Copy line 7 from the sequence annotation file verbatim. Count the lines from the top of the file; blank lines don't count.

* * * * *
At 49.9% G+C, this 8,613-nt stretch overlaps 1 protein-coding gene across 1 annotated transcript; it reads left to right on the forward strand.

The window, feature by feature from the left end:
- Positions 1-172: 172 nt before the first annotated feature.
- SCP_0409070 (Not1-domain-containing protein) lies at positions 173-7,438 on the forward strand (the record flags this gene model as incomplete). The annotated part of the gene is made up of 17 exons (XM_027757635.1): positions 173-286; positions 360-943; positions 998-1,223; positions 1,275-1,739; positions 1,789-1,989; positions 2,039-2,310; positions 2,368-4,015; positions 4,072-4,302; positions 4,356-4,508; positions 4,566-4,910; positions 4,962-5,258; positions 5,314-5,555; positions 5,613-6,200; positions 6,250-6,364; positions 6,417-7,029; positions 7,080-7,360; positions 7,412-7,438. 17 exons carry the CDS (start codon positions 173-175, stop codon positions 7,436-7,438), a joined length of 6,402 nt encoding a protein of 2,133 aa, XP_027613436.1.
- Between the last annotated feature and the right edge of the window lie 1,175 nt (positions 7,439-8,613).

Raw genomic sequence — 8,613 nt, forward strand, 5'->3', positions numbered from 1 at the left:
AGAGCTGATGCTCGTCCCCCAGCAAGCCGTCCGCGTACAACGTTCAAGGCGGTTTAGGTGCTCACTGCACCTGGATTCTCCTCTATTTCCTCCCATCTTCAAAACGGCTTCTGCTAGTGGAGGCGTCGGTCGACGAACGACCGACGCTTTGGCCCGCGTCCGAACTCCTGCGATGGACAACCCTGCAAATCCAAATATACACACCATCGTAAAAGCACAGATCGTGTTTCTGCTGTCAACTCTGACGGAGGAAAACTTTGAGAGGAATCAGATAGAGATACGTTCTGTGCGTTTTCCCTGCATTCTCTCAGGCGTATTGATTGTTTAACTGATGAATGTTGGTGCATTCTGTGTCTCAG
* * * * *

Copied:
AGAGCTGATGCTCGTCCCCCAGCAAGCCGTCCGCGTACAACGTTCAAGGCGGTTTAGGTGCTCACTGCACCTGGATTCTCCTCTATTTCCTCCCATCTTCAAAACGGCTTCTGCTAGTGGAGGCGTCGGTCGACGAACGACCGACGCTTTGGCCCGCGTCCGAACTCCTGCGATGGACAACCCTGCAAATCCAAATATACACACCATCGTAAAAGCACAGATCGTGTTTCTGCTGTCAACTCTGACGGAGGAAAACTTTGAGAGGAATCAGATAGAGATACGTTCTGTGCGTTTTCCCTGCATTCTCTCAGGCGTATTGATTGTTTAACTGATGAATGTTGGTGCATTCTGTGTCTCAG